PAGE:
All right, then. McCain has never voted for an income-tax increase, defined as an increase in rates. (You can also raise income taxes by eliminating loopholes, as McCain has supported  in the past.) Read his lips. No new tax brackets above the current 35 percent maximum. That's the rock upon which McCain's fiscal principles stand. McCain's campaign tax plan calls for an extension of the Bush tax cuts to block "the Democrats' crippling plans" to raise the top rate in 2011 to 39.6 percent. But McCain himself was happy to live with a top rate of 39.6 percent back in 2001. That was the status quo under President Clinton, and when President Bush's first tax bill phased in a top-rate reduction to 35 percent, McCain voted no. McCain also voted noin 2003 when President Bush proposed accelerating the earlier tax cut. McCain was one of only two Republicans to oppose the first Bush tax cut and one of only three to oppose the second. But, technically, voting against a tax cut isn't the same as voting in favor of a tax increase. In 2006, when it came time to vote on whether to extend the Bush tax cuts McCain had previously opposed, a "nay" vote now constituted a tax increase. Consequently, McCain voted in favor. Explaining his apparent flip-flop on NBC News' Meet the Press, McCain said, "The economy had adjusted, the tax cuts were there, and if it would have been—and that's the way it was designed. It would've been tantamount to a tax increase." (Emphasis added.)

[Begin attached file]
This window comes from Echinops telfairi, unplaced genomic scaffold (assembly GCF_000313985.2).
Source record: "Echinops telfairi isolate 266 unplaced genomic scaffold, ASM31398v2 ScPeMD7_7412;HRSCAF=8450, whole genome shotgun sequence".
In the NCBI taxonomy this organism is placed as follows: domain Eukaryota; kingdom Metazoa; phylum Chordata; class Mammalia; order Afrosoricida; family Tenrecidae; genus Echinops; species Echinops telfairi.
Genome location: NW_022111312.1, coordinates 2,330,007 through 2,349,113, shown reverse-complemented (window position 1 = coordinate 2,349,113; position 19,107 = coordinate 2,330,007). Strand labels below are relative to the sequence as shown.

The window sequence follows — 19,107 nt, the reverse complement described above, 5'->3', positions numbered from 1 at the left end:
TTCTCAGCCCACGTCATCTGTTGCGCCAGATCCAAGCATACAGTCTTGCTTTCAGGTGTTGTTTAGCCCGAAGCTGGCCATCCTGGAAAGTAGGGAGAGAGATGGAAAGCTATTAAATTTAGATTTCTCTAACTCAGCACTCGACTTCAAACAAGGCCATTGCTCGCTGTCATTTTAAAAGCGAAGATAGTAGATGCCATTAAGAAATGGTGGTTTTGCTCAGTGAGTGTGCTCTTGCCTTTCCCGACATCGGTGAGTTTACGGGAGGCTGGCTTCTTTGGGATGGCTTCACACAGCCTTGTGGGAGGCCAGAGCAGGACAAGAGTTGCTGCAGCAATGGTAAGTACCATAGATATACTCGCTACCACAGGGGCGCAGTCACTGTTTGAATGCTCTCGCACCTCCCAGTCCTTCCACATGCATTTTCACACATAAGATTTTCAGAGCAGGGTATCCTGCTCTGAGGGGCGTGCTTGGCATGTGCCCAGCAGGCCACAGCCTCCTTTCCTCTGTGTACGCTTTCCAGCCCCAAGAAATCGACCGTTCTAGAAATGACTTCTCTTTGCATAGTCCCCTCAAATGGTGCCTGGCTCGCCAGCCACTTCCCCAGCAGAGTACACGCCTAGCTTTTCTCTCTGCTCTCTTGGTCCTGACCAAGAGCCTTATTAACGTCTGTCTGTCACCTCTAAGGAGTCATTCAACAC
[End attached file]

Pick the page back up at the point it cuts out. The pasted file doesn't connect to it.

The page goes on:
No one bought it, of course, because it was too plainly apparent by 2006 that if McCain continued to oppose Bush's 2001 tax cuts he wouldn't have a prayer of winning the Republican nomination in 2008. "Out of favor with the Republican base," observed the rabidly anti-tax Americans for Tax Reform, "McCain has slowly tried to reinvent himself as a taxpayer friendly Senator." The similarly rabid Club for Growth pronounced, "John McCain is no supply-sider." This year, McCain has tried to recast his earlier opposition to Bush's rate cuts as a vote in favor of budgetary prudence. In a January appearance on Meet the Press, McCain said, "[T]he reason—major reason why I was opposed to it was because there was no spending cuts.  I was proud to be part—a foot soldier in the Reagan revolution. And we had tax cuts, but we had spending cuts that went right along with it."

There are three problems with this statement.